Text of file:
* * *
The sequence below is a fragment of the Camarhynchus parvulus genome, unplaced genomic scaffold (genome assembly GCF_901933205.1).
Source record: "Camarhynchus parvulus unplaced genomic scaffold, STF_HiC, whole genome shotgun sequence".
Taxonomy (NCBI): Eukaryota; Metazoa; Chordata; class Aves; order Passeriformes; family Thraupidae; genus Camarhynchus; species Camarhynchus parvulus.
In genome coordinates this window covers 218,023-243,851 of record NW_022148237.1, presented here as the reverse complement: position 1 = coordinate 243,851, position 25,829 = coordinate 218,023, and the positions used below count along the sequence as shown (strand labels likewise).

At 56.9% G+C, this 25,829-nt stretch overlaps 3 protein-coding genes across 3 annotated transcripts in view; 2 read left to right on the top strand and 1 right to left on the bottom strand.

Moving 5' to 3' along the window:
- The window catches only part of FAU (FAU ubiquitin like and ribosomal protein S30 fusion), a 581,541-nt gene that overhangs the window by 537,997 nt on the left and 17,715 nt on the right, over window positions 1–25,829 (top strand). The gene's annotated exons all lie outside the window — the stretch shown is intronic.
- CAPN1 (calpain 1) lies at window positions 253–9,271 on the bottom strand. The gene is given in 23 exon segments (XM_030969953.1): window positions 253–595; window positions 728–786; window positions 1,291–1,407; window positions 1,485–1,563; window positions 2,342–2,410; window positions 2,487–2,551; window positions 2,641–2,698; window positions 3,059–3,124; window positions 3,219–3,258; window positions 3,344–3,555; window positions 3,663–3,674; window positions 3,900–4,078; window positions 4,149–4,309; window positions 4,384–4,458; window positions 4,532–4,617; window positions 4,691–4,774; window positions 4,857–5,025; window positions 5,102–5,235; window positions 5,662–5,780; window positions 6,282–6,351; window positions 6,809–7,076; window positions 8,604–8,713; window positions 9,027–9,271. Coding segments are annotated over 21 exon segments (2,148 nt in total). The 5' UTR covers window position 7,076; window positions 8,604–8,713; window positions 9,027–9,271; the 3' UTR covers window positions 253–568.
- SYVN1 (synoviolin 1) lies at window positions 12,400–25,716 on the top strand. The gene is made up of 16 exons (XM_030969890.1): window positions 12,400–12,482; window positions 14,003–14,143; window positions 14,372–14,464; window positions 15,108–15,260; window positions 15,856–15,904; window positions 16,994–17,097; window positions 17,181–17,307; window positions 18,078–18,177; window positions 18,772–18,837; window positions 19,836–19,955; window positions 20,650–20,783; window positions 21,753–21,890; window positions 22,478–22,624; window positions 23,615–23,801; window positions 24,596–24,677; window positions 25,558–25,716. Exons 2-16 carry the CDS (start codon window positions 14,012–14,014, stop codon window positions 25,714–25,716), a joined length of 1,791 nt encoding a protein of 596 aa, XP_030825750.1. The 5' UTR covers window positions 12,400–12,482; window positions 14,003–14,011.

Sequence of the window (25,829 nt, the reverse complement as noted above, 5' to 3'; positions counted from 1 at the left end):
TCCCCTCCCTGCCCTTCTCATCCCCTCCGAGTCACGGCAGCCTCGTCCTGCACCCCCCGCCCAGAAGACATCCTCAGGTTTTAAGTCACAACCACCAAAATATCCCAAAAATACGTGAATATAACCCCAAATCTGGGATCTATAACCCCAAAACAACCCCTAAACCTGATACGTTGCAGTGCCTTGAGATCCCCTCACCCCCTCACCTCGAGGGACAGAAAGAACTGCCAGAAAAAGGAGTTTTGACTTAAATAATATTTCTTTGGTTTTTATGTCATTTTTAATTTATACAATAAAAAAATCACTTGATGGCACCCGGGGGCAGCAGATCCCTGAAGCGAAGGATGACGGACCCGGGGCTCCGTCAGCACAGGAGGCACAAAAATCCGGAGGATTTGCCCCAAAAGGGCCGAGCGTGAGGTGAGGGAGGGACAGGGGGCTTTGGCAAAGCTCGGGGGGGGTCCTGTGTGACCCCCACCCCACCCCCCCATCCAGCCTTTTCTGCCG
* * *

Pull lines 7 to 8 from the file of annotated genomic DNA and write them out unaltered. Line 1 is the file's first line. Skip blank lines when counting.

- The window catches only part of FAU (FAU ubiquitin like and ribosomal protein S30 fusion), a 581,541-nt gene that overhangs the window by 537,997 nt on the left and 17,715 nt on the right, over window positions 1–25,829 (top strand). The gene's annotated exons all lie outside the window — the stretch shown is intronic.
- CAPN1 (calpain 1) lies at window positions 253–9,271 on the bottom strand. The gene is given in 23 exon segments (XM_030969953.1): window positions 253–595; window positions 728–786; window positions 1,291–1,407; window positions 1,485–1,563; window positions 2,342–2,410; window positions 2,487–2,551; window positions 2,641–2,698; window positions 3,059–3,124; window positions 3,219–3,258; window positions 3,344–3,555; window positions 3,663–3,674; window positions 3,900–4,078; window positions 4,149–4,309; window positions 4,384–4,458; window positions 4,532–4,617; window positions 4,691–4,774; window positions 4,857–5,025; window positions 5,102–5,235; window positions 5,662–5,780; window positions 6,282–6,351; window positions 6,809–7,076; window positions 8,604–8,713; window positions 9,027–9,271. Coding segments are annotated over 21 exon segments (2,148 nt in total). The 5' UTR covers window position 7,076; window positions 8,604–8,713; window positions 9,027–9,271; the 3' UTR covers window positions 253–568.